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Sesctionlive and B93 presents |ON SALE 2/10 AT 10AM!

Hunter Hayes

Apr 20

7:00 pm

$30 ADV / $35 DOS

All Ages | Doors 7pm

RSVP on Facebook

For Hunter Hayes, complacency is the enemy. After being nominated for a handful of
GRAMMY Awards, snagging a collection of CMA’s and touring the world behind a pair
of critically-acclaimed albums, it would be far too easy for the revered singer-songwriter
and top-notch musician to rest on his laurels. But Hayes wants more. “I had to get in the
mindset of ‘I’m starting over,’” the 25-year-old says boldly of a rigorous two-year
process during which he wrote more than 100 songs; made a Nashville studio his
personal playground and, most important for his development as a category-defying artist
and musical innovator, flipped convention on its head. “I’m starting from scratch,” Hayes
declares with equal parts excitement and nervous anticipation of the mindset behind
cooking up some of the most bold, hook-heavy material of his career with a heavier
emphasis on band-based arrangements and live drums. “It’s about who I am and where
I’m going.”
The initial returns on Hayes’ focused pursuit of the bold and new are a trio of songs
released direct to fans via his social media: “Yesterday’s Song,” “Amen,” and “Young
Blood.” “It was so good for my soul,” the singer says of the no-holds-barred, loose
atmosphere of writing, recording and cutting the new tracks with his trusted band. “It was
all heart and soul and laying it all out on the table.” Written with Barry Dean and Martin
Johnson and produced with Dann Huff, “Yesterday’s Song” is a sonically boisterous
stunner; a rollicking, breakneck rock jam that, at its lyrical core, is a no-nonsense breakup
song — a kiss-off, Hayes says, that doubles as “a joyous celebration” of moving on and
never looking back. “It’s like ‘I’m gone and going so fast you’ll never catch me!’” he
says of the song’s flavor, adding that breakup songs like it, off “life-changing” albums
like Rascal Flatts’ Me and My Gang, Adele’s 21 or John Mayer’s Continuum, have long
been essential to his life.
“Amen” and “Young Blood” also mark exciting new territory for the singer. The former
finds Hayes embracing his spiritual side without neglecting his big-throated pop melody,
and is what the singer describes as “a lonely man’s prayer.” “It’s hoping you’ll find
someone that completes your image of your future,” he says of “Amen.” “It was very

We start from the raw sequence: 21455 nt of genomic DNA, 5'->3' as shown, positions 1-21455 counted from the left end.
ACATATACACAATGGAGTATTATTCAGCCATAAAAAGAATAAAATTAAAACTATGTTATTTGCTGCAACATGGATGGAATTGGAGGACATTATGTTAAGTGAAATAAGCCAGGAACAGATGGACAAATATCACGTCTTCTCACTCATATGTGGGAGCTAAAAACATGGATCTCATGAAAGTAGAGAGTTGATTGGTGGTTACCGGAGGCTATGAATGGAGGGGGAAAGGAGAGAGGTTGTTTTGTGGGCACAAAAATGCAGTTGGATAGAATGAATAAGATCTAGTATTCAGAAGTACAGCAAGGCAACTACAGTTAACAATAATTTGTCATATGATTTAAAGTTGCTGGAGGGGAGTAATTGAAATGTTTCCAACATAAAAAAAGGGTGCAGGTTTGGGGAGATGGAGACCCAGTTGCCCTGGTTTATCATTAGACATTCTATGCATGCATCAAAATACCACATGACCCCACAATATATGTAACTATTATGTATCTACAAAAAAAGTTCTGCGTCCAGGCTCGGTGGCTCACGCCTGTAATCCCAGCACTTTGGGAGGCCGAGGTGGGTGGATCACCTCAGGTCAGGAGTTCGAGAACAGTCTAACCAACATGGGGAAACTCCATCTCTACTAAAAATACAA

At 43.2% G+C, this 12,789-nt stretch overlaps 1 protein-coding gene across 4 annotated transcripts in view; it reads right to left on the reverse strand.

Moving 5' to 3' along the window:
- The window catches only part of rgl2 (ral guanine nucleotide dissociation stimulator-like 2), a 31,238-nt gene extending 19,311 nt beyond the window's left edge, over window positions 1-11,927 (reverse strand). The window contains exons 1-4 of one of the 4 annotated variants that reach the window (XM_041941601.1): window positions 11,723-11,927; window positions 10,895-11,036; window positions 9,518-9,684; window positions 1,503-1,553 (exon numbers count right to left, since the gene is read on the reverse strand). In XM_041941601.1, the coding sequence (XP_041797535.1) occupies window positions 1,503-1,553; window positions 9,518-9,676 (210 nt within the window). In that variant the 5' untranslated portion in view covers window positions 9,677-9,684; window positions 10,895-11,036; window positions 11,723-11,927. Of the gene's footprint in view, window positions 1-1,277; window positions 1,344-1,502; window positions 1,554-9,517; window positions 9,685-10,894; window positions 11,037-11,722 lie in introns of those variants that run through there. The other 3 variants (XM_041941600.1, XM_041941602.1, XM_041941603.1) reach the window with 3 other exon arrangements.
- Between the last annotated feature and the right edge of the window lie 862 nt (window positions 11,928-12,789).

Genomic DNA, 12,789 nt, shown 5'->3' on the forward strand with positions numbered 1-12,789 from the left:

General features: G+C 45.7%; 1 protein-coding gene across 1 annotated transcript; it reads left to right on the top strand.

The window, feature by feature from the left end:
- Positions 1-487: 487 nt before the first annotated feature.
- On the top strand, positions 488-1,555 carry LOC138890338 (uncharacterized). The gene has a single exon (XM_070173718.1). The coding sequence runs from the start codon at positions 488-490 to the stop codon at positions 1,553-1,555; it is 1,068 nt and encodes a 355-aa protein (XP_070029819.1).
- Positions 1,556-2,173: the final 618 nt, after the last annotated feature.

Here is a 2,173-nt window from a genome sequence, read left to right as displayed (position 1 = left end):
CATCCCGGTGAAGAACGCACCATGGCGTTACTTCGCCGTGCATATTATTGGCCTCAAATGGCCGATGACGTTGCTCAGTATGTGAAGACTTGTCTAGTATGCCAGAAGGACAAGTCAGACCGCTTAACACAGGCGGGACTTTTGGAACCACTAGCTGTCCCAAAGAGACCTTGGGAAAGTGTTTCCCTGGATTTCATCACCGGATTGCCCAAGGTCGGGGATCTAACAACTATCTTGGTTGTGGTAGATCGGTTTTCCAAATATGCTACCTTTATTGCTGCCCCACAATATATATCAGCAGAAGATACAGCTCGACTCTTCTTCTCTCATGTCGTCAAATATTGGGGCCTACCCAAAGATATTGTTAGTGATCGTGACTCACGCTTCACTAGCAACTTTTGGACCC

personal for me,” he adds of a song he and his band road-tested this summer to rapturous
reception. “It was a lesson in conviction and knowing how I felt about the song and how
important it was to me to have it on the record.” “Young Blood” might very well be
Hayes’ most full-throttle guitar assault yet, not to mention his most lyrically mature. The
song, written with Solomon and Lauren Olds, details what Hayes calls “the spark and
firework of a new exciting relationship” and finds Hayes embracing his reckless side. “It
was a different thing for me to write about,” he says with laugh. “Letting your guard
down for the first time when you’re so comfortable around somebody. There’s no way I
would have written about that even a year ago.” The song was also entirely self-produced
by the musician: “That was nerve-racking and scary,” he admits. “I’m so used to having
Dann Huff in the room; I go off on my musical tangents, and I splatter paint all over the
canvas musically, and he cleans up the mess. This time I couldn’t second-guess myself. It
made me pay attention to the only things that mattered: ‘Does this feel good? Yes.
Done.’”
Whereas previous albums like his Double Platinum-certified, self-titled 2011 debut and
2014’s Storyline were cut in relatively rapid succession, Hayes had the freedom this goround
to explore every musical avenue of his intrigue. Initially moving out to the country
and living at his friend’s house, he dove headfirst into the writing process. “I wanted the
space, freedom and the time to make this new music,” he says. Soon after, he returned to
Nashville and transformed a backyard studio into a funhouse laboratory of his own
design: he set up instrumental stations he could hop back and forth between whenever
inspiration struck. “I felt like a kid that had just been let into a giant toy store,” he says of
a process he likens to assembling his earliest demos. “Every morning I walked in, flipped
two switches, hit record and played. I knew there was nothing in my way.”
Hayes recognizes such increased hands-on creativity and a newfound wizened humility is
essential for any top-notch artist. “I had to trust the people around me to tell me the
truth,” he explains of the oft-brutal process of narrowing down his new songs to the most
essential fare. “You can think your way through a lot of things,” Hayes concludes of his
recent creative outburst that’s just beginning to reveal itself, “but the stuff that really
comes from the heart is what’s distinct.”

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